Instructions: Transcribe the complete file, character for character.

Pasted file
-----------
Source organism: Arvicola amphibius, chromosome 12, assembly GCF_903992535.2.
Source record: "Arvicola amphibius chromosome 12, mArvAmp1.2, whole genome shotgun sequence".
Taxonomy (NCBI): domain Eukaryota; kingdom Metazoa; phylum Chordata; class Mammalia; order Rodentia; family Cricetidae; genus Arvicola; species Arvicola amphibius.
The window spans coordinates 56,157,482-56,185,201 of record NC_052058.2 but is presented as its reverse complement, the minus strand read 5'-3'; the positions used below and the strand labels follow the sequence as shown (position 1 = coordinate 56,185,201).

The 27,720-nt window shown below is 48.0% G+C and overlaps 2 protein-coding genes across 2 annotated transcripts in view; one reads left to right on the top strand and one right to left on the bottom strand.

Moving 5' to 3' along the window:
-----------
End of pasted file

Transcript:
Source organism: Arvicola amphibius, chromosome 12, assembly GCF_903992535.2.
Source record: "Arvicola amphibius chromosome 12, mArvAmp1.2, whole genome shotgun sequence".
Taxonomy (NCBI): domain Eukaryota; kingdom Metazoa; phylum Chordata; class Mammalia; order Rodentia; family Cricetidae; genus Arvicola; species Arvicola amphibius.
The window spans coordinates 56,157,482-56,185,201 of record NC_052058.2 but is presented as its reverse complement, the minus strand read 5'-3'; the positions used below and the strand labels follow the sequence as shown (position 1 = coordinate 56,185,201).

The 27,720-nt window shown below is 48.0% G+C and overlaps 2 protein-coding genes across 2 annotated transcripts in view; one reads left to right on the top strand and one right to left on the bottom strand.

Moving 5' to 3' along the window: